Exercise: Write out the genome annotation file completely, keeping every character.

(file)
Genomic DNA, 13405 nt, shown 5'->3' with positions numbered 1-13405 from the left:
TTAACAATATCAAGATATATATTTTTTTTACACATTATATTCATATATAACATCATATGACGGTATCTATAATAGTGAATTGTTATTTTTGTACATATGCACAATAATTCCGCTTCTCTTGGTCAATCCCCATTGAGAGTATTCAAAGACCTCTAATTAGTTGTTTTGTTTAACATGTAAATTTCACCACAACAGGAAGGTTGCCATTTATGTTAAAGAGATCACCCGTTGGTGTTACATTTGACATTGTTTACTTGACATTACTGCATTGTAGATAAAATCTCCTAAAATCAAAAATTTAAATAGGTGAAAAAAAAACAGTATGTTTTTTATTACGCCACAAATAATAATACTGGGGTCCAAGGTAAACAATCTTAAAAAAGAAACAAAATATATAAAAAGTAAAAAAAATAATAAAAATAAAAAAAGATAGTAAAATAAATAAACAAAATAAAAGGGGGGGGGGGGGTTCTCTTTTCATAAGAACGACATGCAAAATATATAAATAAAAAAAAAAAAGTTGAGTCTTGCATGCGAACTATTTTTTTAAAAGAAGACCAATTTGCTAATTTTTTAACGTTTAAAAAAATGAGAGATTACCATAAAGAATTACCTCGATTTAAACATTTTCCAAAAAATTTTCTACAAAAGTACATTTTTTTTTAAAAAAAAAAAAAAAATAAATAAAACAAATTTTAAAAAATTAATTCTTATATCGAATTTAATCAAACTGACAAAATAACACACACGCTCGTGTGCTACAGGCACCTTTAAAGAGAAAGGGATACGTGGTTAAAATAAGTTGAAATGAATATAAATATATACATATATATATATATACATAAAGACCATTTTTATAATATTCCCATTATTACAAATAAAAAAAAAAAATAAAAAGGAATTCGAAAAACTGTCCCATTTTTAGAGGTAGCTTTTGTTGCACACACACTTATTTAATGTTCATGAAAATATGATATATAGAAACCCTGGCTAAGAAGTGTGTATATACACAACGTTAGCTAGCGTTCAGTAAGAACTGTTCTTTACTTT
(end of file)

Genomic DNA, 13405 nt, shown 5'->3' with positions numbered 1-13405 from the left:
TTAACAATATCAAGATATATATTTTTTTTACACATTATATTCATATATAACATCATATGACGGTATCTATAATAGTGAATTGTTATTTTTGTACATATGCACAATAATTCCGCTTCTCTTGGTCAATCCCCATTGAGAGTATTCAAAGACCTCTAATTAGTTGTTTTGTTTAACATGTAAATTTCACCACAACAGGAAGGTTGCCATTTATGTTAAAGAGATCACCCGTTGGTGTTACATTTGACATTGTTTACTTGACATTACTGCATTGTAGATAAAATCTCCTAAAATCAAAAATTTAAATAGGTGAAAAAAAAACAGTATGTTTTTTATTACGCCACAAATAATAATACTGGGGTCCAAGGTAAACAATCTTAAAAAAGAAACAAAATATATAAAAAGTAAAAAAAATAATAAAAATAAAAAAAGATAGTAAAATAAATAAACAAAATAAAAGGGGGGGGGGGGGTTCTCTTTTCATAAGAACGACATGCAAAATATATAAATAAAAAAAAAAAAGTTGAGTCTTGCATGCGAACTATTTTTTTAAAAGAAGACCAATTTGCTAATTTTTTAACGTTTAAAAAAATGAGAGATTACCATAAAGAATTACCTCGATTTAAACATTTTCCAAAAAATTTTCTACAAAAGTACATTTTTTTTTAAAAAAAAAAAAAAAATAAATAAAACAAATTTTAAAAAATTAATTCTTATATCGAATTTAATCAAACTGACAAAATAACACACACGCTCGTGTGCTACAGGCACCTTTAAAGAGAAAGGGATACGTGGTTAAAATAAGTTGAAATGAATATAAATATATACATATATATATATATACATAAAGACCATTTTTATAATATTCCCATTATTACAAATAAAAAAAAAAAATAAAAAGGAATTCGAAAAACTGTCCCATTTTTAGAGGTAGCTTTTGTTGCACACACACTTATTTAATGTTCATGAAAATATGATATATAGAAACCCTGGCTAAGAAGTGTGTATATACACAACGTTAGCTAGCGTTCAGTAAGAACTGTTCTTTACTTT